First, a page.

Max Booth III
Former San Antonio Express-News police reporter Thomas Edwards has launched a new true crime podcast with his wife, Florence.
“Hello, everyone. I’m Thomas Edwards, a veteran crime reporter who’s covered some of the most gruesome homicides and darkest mysteries to plague Texas during modern times,” begins the first episode of The Rap Sheet
, a new true crime podcast Edwards hosts with his wife Florence.
In that episode, the couple tackles one of the highest-profile crimes in the city’s history: the unsolved murder of 11-year-old Heidi Seeman, who was abducted in broad daylight on the streets of Northeast San Antonio in 1990.
Where many true crime podcasts rely on late-night Wikipedia browsing for their source material, The Rap Sheet
differs in that Thomas Edwards, a former San Antonio Express-News
police reporter, covered the cases he discusses when they originally occurred. When it comes to the Heidi Seeman case, he met with the family, assisted in the search and even “unwittingly befriended the man later named as a prime suspect.”
The same hands-on experience can be applied to any of their couple’s other episodes — which range from a one-man crime spree in Marble Falls to a serial pedophile-murderer San Antonio paramedic. Being present during the cases they’re discussing holds an undeniable advantage over other podcasts also tackling similar subjects.
“I was standing next to the suspect,” Edwards explains. “I was there when the crime scene unfolded.”
Sometimes those crimes even made national headlines. An upcoming episode will cover the Republic of Texas secessionist group’s 1997 standoff, for example.
“Their splinter group went out to West Texas to a compound and eventually ended up in a faceoff with about 500 law enforcement officers in the mountains,” Thomas Edwards said. “There were boobytrapped roads. They took a rancher hostage, shot him, took his wife at bay. But I was in and out of their compound a lot, and got the only interview with their leader after he was arrested. With these crooks, I was there rubbing shoulders with them and the officers chasing after them. That’s the perspective I bring. I’m not just reading you something. I’m telling you, ‘Well, here’s what I saw. Here’s what he said when I talked to him.’”
From Kolchak to the front page
An army brat, Edwards lived all over the country. His father, a lieutenant colonel in the Medical Service Corps, served four tours of duty at Fort Sam Houston. It was growing up in the Alamo City, watching episodes of Jeff Rice’s cult TV series Kolchak: The Night Stalker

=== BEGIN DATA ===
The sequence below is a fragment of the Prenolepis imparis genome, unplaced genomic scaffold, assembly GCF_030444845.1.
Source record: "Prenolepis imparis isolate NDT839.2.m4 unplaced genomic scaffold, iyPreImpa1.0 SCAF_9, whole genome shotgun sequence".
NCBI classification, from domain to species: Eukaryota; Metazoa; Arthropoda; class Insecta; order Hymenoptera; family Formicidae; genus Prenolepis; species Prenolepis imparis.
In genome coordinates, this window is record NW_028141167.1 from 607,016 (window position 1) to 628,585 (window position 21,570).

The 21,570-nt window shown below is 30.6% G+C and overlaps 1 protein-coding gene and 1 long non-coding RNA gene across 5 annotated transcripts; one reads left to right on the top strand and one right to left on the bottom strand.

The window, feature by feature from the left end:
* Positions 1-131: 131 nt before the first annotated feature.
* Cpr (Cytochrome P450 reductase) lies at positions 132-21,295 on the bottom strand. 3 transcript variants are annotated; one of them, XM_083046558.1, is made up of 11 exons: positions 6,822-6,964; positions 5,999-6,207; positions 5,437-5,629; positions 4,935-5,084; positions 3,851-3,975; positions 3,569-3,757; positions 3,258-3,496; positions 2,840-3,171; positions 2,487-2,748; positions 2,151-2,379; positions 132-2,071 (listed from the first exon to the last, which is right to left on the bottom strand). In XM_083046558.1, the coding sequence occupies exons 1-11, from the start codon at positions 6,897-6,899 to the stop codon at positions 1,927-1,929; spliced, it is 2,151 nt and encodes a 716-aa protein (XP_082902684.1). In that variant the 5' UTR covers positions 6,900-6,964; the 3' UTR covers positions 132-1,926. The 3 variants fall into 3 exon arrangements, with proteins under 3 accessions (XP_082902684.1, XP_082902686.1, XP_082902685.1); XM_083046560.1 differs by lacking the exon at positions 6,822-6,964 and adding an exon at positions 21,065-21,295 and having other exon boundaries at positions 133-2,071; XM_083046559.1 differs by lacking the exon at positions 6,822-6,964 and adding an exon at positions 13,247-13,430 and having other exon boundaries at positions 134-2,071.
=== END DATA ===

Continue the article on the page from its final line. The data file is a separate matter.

, that Edwards first found inspiration to embrace a newspaper career.
“I fell in love with the idea of this reporter always stumbling across these macabre events and mysteries,” he said.
Edwards started working at the Express-News
in January 1985 as a police reporter, where he was nicknamed “Kid Death” by a sportswriter based on how many gruesome murders he covered over his career.
“I worked all hours, all shifts, where I really got to learn about crime, police procedures and how officers conduct themselves,” Edwards said.
He also had to learn how to interview people on the worst days of their lives.
“A lot of times you’d think people would slam the door in your face — but, actually, they want to talk instead,” Edwards said. “They want a record. They want the rest of the world to know who this person was.”
‘The Wild West’
The first inkling of what would eventually become The Rap Sheet
originated in the 1990s, when the now-defunct San Antonio Light
was owned by the Hearst Corp. and the Express-News
was owned by Rupert Murdoch. The rival daily newspapers were located across the street from each other.
“It was the Wild West,” Edwards says. “It was fun, but it was frenetic too, because we were constantly in competition.”
This fun-filled rivalry came to an end when Hearst purchased the Express-News
and shut down the Light
“[The San Antonio Light
reporters] were our competitors, but they were also our friends,” Edwards recalls. “As our colleagues across the street were contemplating what to do when their jobs were over, some of us started talking about how this town loves a crime story. I don’t know who came up with the idea, but we started talking about maybe all of us breaking away and doing our own little crime newspaper. Then the Light
closed, people went their separate ways, I got booted upstairs and became an editor. Everybody got married, had kids, so that crime newspaper idea was kind of forgotten.”
Beating the street
But Edwards never completely let go.
Following the August 2021 end of his job with LOCAL Community News, where he served as the executive editor for nine years, Edwards decided to launch The Rap Sheet
with his wife.
In addition to going over his old newspaper stories for episode preparation, Edwards follows chat groups and Reddit threads — and keeps up with the network he built as a beat reporter.
“I still talk to my old police sources,” he said. “The primary years for these cases are the late ’80s, the ’90s, and the early part of this century. Probably really nothing past 2009. By then I became nothing but an editor running papers and telling other reporters what to go cover.”
That last part doesn’t appear to be changing. Edwards just landed a new gig as executive editor for Granite Media Partners Inc., a Taylor-based enterprise that runs a network of 10 Texas community papers.
But he still misses the thrill of being a police reporter.
“I loved it,” Edwards said. “I enjoyed the job. You never loved the grief or the pain. We enjoyed performing our duty.”
So, is The Rap Sheet
his way of reliving those days on the crime beat?
“I like to think of it as telling people about stories they might not have been around for the first time that they’d still be fascinated by,” he said.
The Rap Sheet is available to stream on most podcast platforms, including Spotify and iTunes.
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